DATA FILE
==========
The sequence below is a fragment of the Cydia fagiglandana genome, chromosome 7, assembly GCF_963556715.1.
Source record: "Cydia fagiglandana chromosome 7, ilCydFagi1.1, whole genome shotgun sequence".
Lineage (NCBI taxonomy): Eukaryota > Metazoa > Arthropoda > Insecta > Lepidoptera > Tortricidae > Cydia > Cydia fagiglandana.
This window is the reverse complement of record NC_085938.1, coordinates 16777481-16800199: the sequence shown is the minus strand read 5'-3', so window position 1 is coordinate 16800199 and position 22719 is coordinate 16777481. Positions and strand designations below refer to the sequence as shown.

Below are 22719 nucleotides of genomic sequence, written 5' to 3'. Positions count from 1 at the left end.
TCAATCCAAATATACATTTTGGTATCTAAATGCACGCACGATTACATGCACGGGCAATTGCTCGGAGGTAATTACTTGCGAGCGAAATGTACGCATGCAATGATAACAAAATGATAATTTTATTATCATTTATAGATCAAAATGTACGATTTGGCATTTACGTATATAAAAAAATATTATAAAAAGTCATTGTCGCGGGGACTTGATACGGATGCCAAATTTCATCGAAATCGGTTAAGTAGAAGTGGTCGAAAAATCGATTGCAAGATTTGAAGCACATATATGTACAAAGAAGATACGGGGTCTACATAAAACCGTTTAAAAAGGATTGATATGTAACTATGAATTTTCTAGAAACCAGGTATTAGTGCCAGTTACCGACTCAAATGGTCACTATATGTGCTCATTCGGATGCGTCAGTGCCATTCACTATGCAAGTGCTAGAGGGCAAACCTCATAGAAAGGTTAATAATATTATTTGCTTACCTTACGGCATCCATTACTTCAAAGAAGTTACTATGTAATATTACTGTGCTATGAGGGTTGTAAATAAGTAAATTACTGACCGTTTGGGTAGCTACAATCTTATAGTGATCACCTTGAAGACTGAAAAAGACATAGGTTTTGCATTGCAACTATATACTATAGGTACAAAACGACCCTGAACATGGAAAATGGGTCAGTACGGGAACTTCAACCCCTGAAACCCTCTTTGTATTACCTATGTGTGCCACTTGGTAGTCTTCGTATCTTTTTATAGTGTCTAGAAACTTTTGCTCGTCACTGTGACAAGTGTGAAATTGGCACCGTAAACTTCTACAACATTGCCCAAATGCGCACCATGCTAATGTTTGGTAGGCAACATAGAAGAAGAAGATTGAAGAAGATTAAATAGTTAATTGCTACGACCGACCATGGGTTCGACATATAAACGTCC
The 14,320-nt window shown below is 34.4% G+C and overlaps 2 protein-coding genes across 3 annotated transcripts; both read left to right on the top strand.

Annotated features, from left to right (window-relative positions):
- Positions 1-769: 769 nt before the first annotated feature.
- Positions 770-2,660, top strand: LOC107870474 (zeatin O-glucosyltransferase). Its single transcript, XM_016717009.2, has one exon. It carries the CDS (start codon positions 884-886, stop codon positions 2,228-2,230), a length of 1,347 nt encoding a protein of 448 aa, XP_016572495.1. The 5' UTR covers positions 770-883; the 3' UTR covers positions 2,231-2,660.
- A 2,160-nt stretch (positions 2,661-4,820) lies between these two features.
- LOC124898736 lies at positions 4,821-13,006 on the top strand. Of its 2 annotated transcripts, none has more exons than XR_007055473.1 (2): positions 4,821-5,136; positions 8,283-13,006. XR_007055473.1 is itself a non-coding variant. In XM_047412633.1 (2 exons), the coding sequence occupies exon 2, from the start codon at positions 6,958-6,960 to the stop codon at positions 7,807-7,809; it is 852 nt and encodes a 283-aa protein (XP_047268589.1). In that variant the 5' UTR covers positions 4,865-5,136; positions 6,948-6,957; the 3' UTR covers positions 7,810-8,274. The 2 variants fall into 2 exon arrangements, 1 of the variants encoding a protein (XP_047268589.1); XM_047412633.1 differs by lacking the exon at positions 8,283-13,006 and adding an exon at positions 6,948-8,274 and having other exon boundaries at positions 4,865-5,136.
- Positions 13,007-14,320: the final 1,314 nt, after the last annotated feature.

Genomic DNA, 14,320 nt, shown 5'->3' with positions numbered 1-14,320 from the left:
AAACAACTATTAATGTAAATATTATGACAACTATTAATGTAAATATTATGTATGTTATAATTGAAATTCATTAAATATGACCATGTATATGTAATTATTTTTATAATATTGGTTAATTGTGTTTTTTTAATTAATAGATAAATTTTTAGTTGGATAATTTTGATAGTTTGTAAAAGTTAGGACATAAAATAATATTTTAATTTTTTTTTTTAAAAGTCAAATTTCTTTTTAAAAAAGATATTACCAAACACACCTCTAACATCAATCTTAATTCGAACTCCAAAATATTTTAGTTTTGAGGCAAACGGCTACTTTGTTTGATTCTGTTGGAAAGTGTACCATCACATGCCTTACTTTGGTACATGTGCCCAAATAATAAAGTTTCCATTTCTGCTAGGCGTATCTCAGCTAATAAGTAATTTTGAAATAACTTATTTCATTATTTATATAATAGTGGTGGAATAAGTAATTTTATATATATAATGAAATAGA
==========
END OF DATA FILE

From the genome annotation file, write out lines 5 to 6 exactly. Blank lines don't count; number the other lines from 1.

Below are 22719 nucleotides of genomic sequence, written 5' to 3'. Positions count from 1 at the left end.
TCAATCCAAATATACATTTTGGTATCTAAATGCACGCACGATTACATGCACGGGCAATTGCTCGGAGGTAATTACTTGCGAGCGAAATGTACGCATGCAATGATAACAAAATGATAATTTTATTATCATTTATAGATCAAAATGTACGATTTGGCATTTACGTATATAAAAAAATATTATAAAAAGTCATTGTCGCGGGGACTTGATACGGATGCCAAATTTCATCGAAATCGGTTAAGTAGAAGTGGTCGAAAAATCGATTGCAAGATTTGAAGCACATATATGTACAAAGAAGATACGGGGTCTACATAAAACCGTTTAAAAAGGATTGATATGTAACTATGAATTTTCTAGAAACCAGGTATTAGTGCCAGTTACCGACTCAAATGGTCACTATATGTGCTCATTCGGATGCGTCAGTGCCATTCACTATGCAAGTGCTAGAGGGCAAACCTCATAGAAAGGTTAATAATATTATTTGCTTACCTTACGGCATCCATTACTTCAAAGAAGTTACTATGTAATATTACTGTGCTATGAGGGTTGTAAATAAGTAAATTACTGACCGTTTGGGTAGCTACAATCTTATAGTGATCACCTTGAAGACTGAAAAAGACATAGGTTTTGCATTGCAACTATATACTATAGGTACAAAACGACCCTGAACATGGAAAATGGGTCAGTACGGGAACTTCAACCCCTGAAACCCTCTTTGTATTACCTATGTGTGCCACTTGGTAGTCTTCGTATCTTTTTATAGTGTCTAGAAACTTTTGCTCGTCACTGTGACAAGTGTGAAATTGGCACCGTAAACTTCTACAACATTGCCCAAATGCGCACCATGCTAATGTTTGGTAGGCAACATAGAAGAAGAAGATTGAAGAAGATTAAATAGTTAATTGCTACGACCGACCATGGGTTCGACATATAAACGTCC